If you’re a young writer, remember this: the great writing you think you’re producing now can only get better with time. So wait. And practice.


Took a break from commissions today to revisit some old friends. :’)
Edit: I forgot to label Silena oops! ;___;





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Among Marilyn Monroe’s personal belongings were dozens of prints of this portrait taken by Cecil Beaton on February 22, 1956, in New York. She confessed it had always been her favorite, and she often included an autographed copy when she wrote back to her fans. Joshua Logan, the director of Bus Stop, gave Marilyn the photograph in an engraved triptych, flanked by two handwritten pages by Cecil Beaton recalling this shoot. Beaton saw her as a very paradoxical figure, a siren and tightrope-walker, femme fatale and naive child, the last incarnation of an eighteenth-century face in a portrait by Greuze living in the very contemporary world of nylons, sodas, jukeboxes, and drive-ins. What really struck Cecil Beaton was Marilyn’s ability to keep transforming herself, to give the photographer a thousand variations of herself, without inhibition but with a real uncertainty and vulnerability—even though her incandescent beauty gave her the paradoxical freedom not to fuss over her clothes and her hair. This photograph is just such an improvisation. Marilyn pulled this carnation from a bouquet to put in her mouth like a cigarette, later lying on a sofa to place the flower on her breast in a gesture of protection and gift. “She has rocketed from obscurity to become our post-war sex symbol, the pin-up girl of an age,” Beaton wrote. “And whatever press agentry or manufactured illusion may have lit the fuse, it is her own weird genius that has sustained her flight. Transfigured by the garish marvel of Technicolor cinemascope, she walks like an undulating basilisk, scorching everything in her path but the rosemary bushes.” He concluded, “Perhaps she was born just the post-war day we had need of her. Certainly she has no knowledge of the past. Like Giraudoux’s Ondine, she is only fifteen years old, and she will never die.” Ambassador Hotel, New York, 1956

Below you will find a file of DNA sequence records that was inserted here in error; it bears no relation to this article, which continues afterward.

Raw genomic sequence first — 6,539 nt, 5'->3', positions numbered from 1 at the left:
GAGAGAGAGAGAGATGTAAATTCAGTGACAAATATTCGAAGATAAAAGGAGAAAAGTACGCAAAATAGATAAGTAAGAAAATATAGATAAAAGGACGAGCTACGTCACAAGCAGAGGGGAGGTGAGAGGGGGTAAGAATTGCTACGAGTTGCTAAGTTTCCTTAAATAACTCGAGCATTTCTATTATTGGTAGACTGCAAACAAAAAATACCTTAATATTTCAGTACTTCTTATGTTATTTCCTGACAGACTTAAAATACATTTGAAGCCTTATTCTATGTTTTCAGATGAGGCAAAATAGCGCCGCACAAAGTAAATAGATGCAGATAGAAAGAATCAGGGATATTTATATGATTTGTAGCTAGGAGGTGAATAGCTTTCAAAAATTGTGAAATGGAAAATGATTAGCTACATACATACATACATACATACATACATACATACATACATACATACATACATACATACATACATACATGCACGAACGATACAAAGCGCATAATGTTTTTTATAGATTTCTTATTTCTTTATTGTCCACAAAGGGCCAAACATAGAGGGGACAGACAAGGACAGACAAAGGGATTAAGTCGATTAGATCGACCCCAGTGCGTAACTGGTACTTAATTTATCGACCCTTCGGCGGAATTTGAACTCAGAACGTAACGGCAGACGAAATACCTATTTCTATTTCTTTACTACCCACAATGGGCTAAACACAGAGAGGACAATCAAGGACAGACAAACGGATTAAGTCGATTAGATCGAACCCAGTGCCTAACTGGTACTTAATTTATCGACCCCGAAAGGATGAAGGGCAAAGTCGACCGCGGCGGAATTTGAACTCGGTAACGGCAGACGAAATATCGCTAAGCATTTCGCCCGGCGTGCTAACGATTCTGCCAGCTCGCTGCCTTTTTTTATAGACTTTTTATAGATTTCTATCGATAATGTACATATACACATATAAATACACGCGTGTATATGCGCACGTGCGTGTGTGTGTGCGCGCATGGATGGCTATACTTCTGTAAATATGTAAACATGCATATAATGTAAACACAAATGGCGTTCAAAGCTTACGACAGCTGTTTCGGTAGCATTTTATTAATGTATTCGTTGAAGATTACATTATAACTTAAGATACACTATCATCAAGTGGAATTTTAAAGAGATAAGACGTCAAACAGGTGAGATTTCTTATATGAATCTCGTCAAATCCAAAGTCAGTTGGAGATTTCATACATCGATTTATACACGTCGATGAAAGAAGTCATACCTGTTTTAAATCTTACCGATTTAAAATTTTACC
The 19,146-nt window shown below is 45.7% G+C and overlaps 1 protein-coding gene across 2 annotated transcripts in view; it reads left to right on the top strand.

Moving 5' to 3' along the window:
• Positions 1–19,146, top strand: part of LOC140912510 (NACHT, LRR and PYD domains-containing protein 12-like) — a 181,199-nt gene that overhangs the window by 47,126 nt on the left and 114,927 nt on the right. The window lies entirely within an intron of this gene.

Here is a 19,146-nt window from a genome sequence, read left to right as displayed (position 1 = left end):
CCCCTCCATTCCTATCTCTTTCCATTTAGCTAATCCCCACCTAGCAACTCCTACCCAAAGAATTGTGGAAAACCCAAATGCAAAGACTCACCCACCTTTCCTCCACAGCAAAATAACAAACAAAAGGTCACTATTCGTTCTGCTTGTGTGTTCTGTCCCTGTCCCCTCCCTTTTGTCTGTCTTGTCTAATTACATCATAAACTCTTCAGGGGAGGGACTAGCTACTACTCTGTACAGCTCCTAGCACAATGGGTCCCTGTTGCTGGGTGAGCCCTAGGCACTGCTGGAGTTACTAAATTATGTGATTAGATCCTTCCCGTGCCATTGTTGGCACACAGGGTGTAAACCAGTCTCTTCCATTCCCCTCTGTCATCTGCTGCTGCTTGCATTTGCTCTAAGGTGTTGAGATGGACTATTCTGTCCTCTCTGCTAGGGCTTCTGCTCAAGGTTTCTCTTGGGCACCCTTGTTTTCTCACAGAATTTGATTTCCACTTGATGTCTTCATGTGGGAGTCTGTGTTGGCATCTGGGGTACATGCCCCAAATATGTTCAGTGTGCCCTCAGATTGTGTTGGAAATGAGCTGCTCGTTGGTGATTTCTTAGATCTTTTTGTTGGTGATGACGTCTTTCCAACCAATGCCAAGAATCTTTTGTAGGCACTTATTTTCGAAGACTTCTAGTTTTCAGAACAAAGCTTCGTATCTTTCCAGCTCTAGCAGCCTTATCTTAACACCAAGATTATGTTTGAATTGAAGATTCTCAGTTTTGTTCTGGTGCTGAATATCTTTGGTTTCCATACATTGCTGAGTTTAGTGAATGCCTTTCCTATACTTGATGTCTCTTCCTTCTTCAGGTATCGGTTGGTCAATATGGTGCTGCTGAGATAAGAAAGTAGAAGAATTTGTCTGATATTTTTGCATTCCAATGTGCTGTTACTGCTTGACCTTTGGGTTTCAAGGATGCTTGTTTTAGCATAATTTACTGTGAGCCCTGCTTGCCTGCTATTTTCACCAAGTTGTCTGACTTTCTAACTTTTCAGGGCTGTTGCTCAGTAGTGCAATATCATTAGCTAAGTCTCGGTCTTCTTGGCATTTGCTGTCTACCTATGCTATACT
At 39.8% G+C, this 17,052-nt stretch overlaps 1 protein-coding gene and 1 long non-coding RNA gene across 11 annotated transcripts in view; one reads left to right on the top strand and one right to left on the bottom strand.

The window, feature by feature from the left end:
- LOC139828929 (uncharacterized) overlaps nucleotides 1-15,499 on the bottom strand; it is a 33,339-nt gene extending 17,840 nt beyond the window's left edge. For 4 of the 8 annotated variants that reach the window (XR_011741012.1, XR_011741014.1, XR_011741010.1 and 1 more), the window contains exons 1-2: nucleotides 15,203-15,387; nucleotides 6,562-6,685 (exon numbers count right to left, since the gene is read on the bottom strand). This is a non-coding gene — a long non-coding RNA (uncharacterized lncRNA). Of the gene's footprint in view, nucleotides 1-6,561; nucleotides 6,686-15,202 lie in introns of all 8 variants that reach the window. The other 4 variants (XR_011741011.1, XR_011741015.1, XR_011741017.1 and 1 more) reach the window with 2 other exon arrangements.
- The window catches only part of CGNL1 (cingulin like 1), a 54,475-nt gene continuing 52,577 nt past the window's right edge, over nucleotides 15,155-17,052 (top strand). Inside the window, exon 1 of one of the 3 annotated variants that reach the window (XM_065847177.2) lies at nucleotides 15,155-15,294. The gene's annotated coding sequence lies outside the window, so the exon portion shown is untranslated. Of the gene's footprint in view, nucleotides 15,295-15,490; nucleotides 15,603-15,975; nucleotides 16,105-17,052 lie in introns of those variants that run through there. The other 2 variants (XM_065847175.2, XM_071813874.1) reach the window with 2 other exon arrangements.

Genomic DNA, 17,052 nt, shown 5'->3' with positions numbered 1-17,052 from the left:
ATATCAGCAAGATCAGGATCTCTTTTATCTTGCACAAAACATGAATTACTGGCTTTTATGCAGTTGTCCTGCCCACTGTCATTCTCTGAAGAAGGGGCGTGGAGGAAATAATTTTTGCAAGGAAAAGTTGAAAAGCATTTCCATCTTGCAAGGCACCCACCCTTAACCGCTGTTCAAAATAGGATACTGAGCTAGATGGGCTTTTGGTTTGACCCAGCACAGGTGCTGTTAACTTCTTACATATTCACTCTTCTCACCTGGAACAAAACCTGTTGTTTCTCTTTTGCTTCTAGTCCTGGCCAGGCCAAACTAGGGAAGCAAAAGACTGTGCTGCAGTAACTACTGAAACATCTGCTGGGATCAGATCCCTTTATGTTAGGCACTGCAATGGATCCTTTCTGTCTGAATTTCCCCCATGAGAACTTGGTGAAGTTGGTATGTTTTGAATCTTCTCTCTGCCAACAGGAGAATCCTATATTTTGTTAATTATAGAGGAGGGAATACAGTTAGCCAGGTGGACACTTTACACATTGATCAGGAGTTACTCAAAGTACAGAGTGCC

-Excerpt from Fragments: Poems, Intimate Notes, Letters





#john barrowman is having none of your misogynist bullshit

i love that barrowman’s response also distances him from the contestant
"hahahaha women do laundry right john?  you with me, john?"
"don’t lump me in with you, you fucking martian”

This is what I’m talking about when I keep saying that men have to deny the endorsement. This guy wanted Barrowman’s tacit support or agreement for his sexism, as part of bonding through humour. John went nope.

Bolding mine.